‘The Farrier’, is a photographic documentary documenting the work and working environment of a self-employed farrier - Andy Eadie - who operates in and around the Lambourn Downs.
Despite living in an area famous for and shaped heavily by horse racing, livery yards and hunting, I had never spent time around horses or the environment where they live and work. I set out initially to spend a day with Andy, driven by curiosity and the search for a new photographic project. What I witnessed was an ancient, poetic and rhythmic craft; a beautiful, tactile and diverse environment with an architecture, smell, colour, texture and construction all of it’s own; horses for racing, playing polo, pulling traps, working, riding and quite simply, for business, companionship and enjoyment; a welcoming and friendly environment where tea and cake was frequently part of the working ritual.
Purposefully choosing to use a light and fast rangefinder camera with fixed focal length lenses which encourage movement in the space, rather than a passive stance when equipped with zoom lenses, what follows is my emotional and later, considered response to what I experienced.
‘The Farrier’ tells the story of those days spent with Andy Eadie, in the cold depths of winter, 2013. Working in the racing yards, livery yards and private stables, Andy’s work takes place out of view of all but those that either own or work with the horses. The work not only documents the artisan craftsman at work, but captures the textures, colours and fabric of the stables, as well as hinting at the quietly intimate relationship Andy develops with the horses he works with.
In a world where the horse and jockey are frequently photographed at events, my photographs present a view that is rarely seen or presented to the public – creating compelling and moving images that speak of the Downs and a key aspect of rural life.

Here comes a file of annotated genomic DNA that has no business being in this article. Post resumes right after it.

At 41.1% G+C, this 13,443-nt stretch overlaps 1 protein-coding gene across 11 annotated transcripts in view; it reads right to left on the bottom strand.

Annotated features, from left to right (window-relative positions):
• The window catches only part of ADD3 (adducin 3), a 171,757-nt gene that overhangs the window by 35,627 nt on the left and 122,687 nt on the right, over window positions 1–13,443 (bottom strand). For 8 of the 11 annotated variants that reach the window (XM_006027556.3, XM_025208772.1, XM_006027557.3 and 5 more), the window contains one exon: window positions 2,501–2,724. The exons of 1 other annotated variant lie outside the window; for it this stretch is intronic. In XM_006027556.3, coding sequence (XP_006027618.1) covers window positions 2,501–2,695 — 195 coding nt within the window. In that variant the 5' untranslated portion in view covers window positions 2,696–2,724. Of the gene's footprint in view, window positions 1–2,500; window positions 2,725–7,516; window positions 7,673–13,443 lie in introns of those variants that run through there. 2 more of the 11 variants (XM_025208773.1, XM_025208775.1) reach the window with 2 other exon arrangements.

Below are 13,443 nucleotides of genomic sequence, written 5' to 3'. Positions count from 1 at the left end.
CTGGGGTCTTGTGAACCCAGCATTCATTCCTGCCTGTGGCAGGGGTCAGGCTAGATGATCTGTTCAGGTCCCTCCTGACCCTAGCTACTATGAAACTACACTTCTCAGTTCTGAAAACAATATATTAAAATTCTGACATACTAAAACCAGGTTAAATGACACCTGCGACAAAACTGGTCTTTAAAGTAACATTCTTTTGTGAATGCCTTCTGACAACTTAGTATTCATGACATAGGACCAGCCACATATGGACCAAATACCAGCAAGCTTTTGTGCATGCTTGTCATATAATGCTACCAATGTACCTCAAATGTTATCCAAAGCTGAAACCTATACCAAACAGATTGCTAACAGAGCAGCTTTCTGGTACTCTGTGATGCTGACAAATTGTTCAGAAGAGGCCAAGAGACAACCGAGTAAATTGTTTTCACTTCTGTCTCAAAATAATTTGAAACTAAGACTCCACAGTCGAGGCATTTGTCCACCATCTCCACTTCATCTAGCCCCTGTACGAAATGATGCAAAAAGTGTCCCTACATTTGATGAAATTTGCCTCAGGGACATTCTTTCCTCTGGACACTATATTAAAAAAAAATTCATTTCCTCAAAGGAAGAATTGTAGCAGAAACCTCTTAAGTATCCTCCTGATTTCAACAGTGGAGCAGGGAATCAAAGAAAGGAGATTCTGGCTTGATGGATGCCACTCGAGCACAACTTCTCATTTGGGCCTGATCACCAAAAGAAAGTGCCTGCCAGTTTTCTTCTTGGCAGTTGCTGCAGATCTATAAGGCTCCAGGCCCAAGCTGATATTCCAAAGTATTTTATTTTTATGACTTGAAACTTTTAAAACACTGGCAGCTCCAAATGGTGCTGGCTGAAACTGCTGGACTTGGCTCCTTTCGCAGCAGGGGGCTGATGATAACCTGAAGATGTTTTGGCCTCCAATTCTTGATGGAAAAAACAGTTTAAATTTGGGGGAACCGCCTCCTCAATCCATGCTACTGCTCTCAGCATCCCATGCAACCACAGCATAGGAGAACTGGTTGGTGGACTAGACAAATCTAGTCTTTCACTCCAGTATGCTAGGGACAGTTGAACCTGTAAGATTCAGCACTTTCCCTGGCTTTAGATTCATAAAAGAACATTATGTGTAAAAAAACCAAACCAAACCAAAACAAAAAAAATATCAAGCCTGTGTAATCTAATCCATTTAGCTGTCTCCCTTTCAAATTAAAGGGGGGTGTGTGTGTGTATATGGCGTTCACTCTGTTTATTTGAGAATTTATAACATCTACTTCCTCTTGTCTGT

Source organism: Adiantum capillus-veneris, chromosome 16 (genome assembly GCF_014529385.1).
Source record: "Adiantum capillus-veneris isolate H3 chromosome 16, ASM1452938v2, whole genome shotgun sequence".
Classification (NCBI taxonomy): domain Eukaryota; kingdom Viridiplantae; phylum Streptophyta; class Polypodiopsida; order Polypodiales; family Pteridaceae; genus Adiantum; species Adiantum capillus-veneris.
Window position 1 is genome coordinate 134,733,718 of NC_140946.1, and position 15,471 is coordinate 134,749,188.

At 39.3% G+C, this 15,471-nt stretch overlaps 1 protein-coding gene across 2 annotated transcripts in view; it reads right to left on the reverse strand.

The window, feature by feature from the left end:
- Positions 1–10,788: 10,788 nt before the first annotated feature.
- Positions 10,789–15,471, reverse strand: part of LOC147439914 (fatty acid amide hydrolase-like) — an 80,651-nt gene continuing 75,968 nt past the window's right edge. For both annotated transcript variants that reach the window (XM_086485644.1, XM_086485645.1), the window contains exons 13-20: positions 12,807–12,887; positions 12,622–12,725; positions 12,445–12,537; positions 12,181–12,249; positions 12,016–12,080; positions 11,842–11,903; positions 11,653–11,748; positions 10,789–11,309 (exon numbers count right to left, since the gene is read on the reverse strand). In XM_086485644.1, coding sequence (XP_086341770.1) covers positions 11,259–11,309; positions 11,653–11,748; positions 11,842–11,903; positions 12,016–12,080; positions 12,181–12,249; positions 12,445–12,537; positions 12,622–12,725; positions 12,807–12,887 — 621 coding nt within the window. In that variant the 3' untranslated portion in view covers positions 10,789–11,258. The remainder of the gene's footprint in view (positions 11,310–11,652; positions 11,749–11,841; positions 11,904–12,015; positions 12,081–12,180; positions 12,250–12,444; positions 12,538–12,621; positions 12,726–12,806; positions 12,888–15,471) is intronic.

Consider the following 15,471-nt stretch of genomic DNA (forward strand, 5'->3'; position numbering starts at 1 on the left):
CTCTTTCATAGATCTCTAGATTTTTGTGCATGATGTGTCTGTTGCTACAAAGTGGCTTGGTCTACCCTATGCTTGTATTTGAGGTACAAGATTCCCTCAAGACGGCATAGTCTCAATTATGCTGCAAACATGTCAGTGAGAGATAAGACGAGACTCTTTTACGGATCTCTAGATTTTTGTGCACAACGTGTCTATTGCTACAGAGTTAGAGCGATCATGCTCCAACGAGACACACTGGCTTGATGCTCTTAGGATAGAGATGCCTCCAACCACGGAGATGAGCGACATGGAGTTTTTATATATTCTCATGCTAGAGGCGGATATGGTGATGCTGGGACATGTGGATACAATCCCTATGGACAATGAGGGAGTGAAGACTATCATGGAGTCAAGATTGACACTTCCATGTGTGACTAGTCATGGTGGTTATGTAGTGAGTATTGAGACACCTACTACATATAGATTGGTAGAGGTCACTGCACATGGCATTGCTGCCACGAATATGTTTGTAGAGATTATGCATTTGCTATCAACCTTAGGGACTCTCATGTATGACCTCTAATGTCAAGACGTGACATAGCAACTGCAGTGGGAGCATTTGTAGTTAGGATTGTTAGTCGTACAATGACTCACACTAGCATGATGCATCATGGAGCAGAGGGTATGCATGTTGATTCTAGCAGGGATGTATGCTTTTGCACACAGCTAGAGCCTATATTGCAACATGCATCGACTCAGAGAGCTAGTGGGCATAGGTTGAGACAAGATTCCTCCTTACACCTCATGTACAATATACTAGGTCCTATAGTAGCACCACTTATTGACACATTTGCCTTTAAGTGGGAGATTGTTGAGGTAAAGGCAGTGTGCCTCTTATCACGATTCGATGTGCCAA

A self published, signed book is available to order from the 'prints' page of this website
January / February 2013
stable: “A building set apart and adapted for the keeping of horses”*
stable: “permanent, reliable, enduring”**
The stable is a paradoxical construction, at once solid and enduring but it relies on its definition from the transitory and temporary visitors it houses. Without them it would be stable but not a stable.
The passing and the static are elements that are intrinsic parts of the Farrier as evidenced in the first photograph in the work. A landscape depicting an area that has been developed and moulded for the keeping of horses however this relationship is only visible from the snow laying on the ground. The snow defines the nature of the land, it picks out the fences and horses from and apart of the land. Without this temporary element the photograph would still be of the same subject but it would not describe and define the relationship.
As you move further into the work the elements of time and passing become apparent. The second photograph has a clock writing the passing of time and there three stable doors with what behind them? One is open suggesting the occupant is gone the other two are closed, we do not know what is behind them, there is an absence but the absence is not fetishistic it is descriptive and further highlights the relationship between the elements that make up this world.
*The New Shorter Oxford English Dictionary on Historical Principles, Ed. L Brown, OUP, 1993
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